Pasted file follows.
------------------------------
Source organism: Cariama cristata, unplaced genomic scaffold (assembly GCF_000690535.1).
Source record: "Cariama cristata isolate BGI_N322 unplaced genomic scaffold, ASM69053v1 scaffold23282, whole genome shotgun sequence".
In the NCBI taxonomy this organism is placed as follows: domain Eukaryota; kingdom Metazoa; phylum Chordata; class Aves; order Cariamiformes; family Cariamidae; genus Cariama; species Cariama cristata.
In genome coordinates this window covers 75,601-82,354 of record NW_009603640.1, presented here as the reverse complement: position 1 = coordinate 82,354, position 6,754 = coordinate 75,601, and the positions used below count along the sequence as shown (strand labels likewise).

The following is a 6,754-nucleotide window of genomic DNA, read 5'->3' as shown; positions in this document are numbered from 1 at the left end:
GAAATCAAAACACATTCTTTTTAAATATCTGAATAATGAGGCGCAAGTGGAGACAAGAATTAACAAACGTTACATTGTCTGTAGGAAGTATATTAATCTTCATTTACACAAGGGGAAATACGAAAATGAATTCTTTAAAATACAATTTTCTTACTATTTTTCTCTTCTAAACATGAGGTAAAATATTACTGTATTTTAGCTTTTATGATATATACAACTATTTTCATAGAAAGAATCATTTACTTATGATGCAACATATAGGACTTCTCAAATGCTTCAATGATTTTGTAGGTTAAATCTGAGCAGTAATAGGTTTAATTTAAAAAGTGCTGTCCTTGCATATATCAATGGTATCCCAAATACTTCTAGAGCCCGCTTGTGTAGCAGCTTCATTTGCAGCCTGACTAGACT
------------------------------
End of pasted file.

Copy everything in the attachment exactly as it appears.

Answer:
Source organism: Cariama cristata, unplaced genomic scaffold (assembly GCF_000690535.1).
Source record: "Cariama cristata isolate BGI_N322 unplaced genomic scaffold, ASM69053v1 scaffold23282, whole genome shotgun sequence".
In the NCBI taxonomy this organism is placed as follows: domain Eukaryota; kingdom Metazoa; phylum Chordata; class Aves; order Cariamiformes; family Cariamidae; genus Cariama; species Cariama cristata.
In genome coordinates this window covers 75,601-82,354 of record NW_009603640.1, presented here as the reverse complement: position 1 = coordinate 82,354, position 6,754 = coordinate 75,601, and the positions used below count along the sequence as shown (strand labels likewise).

The following is a 6,754-nucleotide window of genomic DNA, read 5'->3' as shown; positions in this document are numbered from 1 at the left end:
GAAATCAAAACACATTCTTTTTAAATATCTGAATAATGAGGCGCAAGTGGAGACAAGAATTAACAAACGTTACATTGTCTGTAGGAAGTATATTAATCTTCATTTACACAAGGGGAAATACGAAAATGAATTCTTTAAAATACAATTTTCTTACTATTTTTCTCTTCTAAACATGAGGTAAAATATTACTGTATTTTAGCTTTTATGATATATACAACTATTTTCATAGAAAGAATCATTTACTTATGATGCAACATATAGGACTTCTCAAATGCTTCAATGATTTTGTAGGTTAAATCTGAGCAGTAATAGGTTTAATTTAAAAAGTGCTGTCCTTGCATATATCAATGGTATCCCAAATACTTCTAGAGCCCGCTTGTGTAGCAGCTTCATTTGCAGCCTGACTAGACT